The most used generative species are European sea bass (Dicentrarchus labrax), Gilthead sea bream (Sparus aurata) and Salmo salar. As extractive species, a lot of organisms are used, but only the brown algae (Alaria esculenta and Saccharina latissima), mussels (Mytilus edulis) and scallop (Aequipecten opercularis) are cultured at a commercial level. The major drivers behind the IMTA adoption are the mitigation of nitrogen waste, research of suitable species and enhanced production. EU, national or regional scheme/instrument are used from respondents for the implementation of the IMTA experiments and practices; in particular, respondents from Norway, Denmark and Spain received national financial support on at least one occasion. The major bottlenecks/obstacles faced during IMTA implementation and operation are in the fields of biological (e.g. lack of available seed, lack of knowledge and biofouling that negative interact with culturing processes), environmental, legislative (e.g. financial support from the governments), market (e.g. uncertain profitability) and operational issues such as inadequate technology and lack of infrastructure. Lastly, the largest part of respondents (26%) believe that there is a high potential for IMTA in Europe. However, the most often reported-challenge to overcome for the future development of the IMTA is related to economic and legislation issues, according to the needs of the different regions.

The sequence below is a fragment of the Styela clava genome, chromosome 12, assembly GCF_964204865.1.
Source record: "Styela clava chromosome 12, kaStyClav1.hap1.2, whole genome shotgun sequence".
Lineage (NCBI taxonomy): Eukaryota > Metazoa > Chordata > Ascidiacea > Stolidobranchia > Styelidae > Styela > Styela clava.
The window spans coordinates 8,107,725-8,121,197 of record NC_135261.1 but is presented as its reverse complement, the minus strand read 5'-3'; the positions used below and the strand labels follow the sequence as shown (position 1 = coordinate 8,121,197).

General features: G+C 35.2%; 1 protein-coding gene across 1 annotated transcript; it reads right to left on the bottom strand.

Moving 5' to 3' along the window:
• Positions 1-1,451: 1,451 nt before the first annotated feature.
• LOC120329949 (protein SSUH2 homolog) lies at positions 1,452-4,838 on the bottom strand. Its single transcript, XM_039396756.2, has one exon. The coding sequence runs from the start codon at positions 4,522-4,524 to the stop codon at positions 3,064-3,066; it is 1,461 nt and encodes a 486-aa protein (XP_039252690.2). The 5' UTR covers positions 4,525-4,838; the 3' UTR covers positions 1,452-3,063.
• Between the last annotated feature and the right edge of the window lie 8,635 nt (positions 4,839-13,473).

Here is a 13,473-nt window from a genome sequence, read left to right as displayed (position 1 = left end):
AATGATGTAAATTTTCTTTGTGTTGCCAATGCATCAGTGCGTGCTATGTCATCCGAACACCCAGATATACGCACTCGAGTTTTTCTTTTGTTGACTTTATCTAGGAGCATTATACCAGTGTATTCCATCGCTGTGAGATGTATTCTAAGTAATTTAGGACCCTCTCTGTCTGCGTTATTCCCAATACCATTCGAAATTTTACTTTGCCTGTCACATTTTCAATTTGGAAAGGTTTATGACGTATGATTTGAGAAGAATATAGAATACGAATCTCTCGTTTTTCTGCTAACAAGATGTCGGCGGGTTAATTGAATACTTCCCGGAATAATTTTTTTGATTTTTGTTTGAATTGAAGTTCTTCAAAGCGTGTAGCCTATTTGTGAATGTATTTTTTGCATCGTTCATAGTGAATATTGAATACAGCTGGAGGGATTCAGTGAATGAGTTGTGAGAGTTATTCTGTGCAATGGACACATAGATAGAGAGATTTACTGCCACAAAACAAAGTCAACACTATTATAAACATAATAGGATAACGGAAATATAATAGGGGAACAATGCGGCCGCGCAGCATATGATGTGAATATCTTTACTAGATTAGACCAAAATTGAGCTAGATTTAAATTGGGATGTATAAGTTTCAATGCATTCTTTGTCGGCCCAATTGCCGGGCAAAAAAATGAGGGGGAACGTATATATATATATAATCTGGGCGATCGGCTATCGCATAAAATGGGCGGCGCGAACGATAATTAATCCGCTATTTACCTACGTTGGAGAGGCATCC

For more details please visit the link: https://www.sciencedirect.com/science/article/pii/S0044848617311572

Use of blue mussels (Mytilus edulis and Mytilus trossulus) for the removal of organic particulates from Atlantic salmon cage in an open-water IMTA system.